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The electric highway – a fuelish policy

By Viv Forbes - posted Friday, 10 December 2021

Scott Morrison has had another green brainwave – spend a zillion dollars to build Australia's electric/hydrogen highway. Naturally this Fuelish Policy will be supported and accelerated by the Greens/ALP coalition.

They all need to study the history of transport in Australia.

Soon after the First Fleet landed, explorers, prospectors and settlers headed inland seeking grasslands, timber and minerals. Often they followed ancient aboriginal trade routes to discover the best waterholes, river crossings and gaps in the ranges. No governments surveyed their routes, graded their roads, or established stores of hay, grain, water and billy tea along the tracks to re-charge the batteries of their horses, donkeys, bullocks, passengers and drivers.


Feeling left out of this exuberant private road creation, financed mainly by gold, copper, wool and butter, colonial governments rushed to join the steam railway revolution then sweeping the world. Enterprising Americans opened their Transcontinental Railway in the 1860's, crossing 12 states with one rail gauge to link Atlantic and Pacific America. In Australia, private companies started building rail lines in the 1830's but instead of standing aside to let it happen, as America did, parochial Australian politicians and their friends saddled us with three main railway gauges - "Narrow" in Queensland, "Standard" in NSW and "Broad" in Victoria. All were powered by hydrocarbons – coal, wood, oil, diesel-powered electric and coal-powered electric.

Then governments allowed/encouraged unions to gain control of the railways, so service declined, payrolls and costs rose and profits evaporated.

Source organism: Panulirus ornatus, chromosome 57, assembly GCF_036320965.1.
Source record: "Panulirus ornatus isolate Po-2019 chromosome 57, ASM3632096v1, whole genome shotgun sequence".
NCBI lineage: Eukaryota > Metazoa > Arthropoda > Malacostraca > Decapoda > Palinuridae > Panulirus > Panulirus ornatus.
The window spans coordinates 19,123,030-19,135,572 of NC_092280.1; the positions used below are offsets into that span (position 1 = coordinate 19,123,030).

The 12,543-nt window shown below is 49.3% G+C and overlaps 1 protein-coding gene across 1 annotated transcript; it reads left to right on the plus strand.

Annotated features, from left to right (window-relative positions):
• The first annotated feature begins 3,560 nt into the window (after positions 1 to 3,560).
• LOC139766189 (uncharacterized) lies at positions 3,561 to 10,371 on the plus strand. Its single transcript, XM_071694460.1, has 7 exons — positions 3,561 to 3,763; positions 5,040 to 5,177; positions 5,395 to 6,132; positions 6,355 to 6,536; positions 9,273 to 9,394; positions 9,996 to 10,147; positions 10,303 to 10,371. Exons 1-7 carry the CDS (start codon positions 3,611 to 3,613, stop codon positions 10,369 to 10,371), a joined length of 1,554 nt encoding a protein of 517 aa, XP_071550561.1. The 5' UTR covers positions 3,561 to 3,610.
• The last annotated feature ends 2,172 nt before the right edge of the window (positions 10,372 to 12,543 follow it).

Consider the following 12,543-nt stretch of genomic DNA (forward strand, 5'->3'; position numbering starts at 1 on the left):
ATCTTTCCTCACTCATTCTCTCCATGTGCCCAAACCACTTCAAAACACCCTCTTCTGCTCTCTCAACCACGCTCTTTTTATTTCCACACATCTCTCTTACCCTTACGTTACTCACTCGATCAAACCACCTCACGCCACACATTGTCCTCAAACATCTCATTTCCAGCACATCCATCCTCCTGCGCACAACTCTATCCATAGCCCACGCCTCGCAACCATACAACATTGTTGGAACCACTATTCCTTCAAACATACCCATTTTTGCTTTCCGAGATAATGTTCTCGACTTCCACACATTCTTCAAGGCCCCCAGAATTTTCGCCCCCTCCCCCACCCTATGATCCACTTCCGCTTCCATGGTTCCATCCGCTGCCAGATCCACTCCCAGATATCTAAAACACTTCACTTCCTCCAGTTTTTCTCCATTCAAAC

Beside this planned chaos in Australian railways, one private entrepreneur, Freeman Cobb, established his Cobb and Co Coach Service from Melbourne to the goldfields in 1854, doing it in half the time taken by its competitors. No bureaucrats set their routes or approved their plans. Cobb's main plan was "Follow the Gold". No governments established his horse refuelling stations and no coach line ended at a state border. By the 1870's, Cobb and Co covered over 11,000 km of routes from Cooktown to Southern Victoria, with fresh horses and fuel for drivers, passengers and horses every 20 km or so.

Then the Model T Ford and the internal combustion engine ended the horse-coach era (and also drove the first electric cars off the road). No bureaucrats planned or subsidised the establishment of the re-fuelling stations for the petrol and kerosene driven cars, utilities, trucks and tractors that followed the Model T.

Meanwhile, Australian drovers moved stock up and down the great stock routes, trying to follow the storms that refreshed their grass-powered refuelling stations. One enterprising drover, Sidney Kidman (later known as "The Cattle King"), established a string of stations used to refuel his cattle as he moved them across the continent from the channel country in Queensland to sale yards near Adelaide. No bureaucrat planned his business.

But slowly, without political plans or subsidies, diesel trucks and road trains replaced most drovers by providing a quicker service less dependent on the weather. And cities grew as food supplies improved and farm labourers got jobs in growing mining, processing and manufacturing industries.


But today's politicians want to force an electric/hydrogen road revolution. They casually brush aside questions as to who will establish the charging-fuelling stations, who bears the cost of the subsidies and where the reliable energy will come from when diesel, gas and coal are heavily taxed and nuclear energy is banned.

Here is an Australian Cattle Train of the future
Permission is granted to reproduce this cartoon (without alteration).

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About the Author

Viv Forbes is a geologist and farmer who lives on a farm on the Bremer River.

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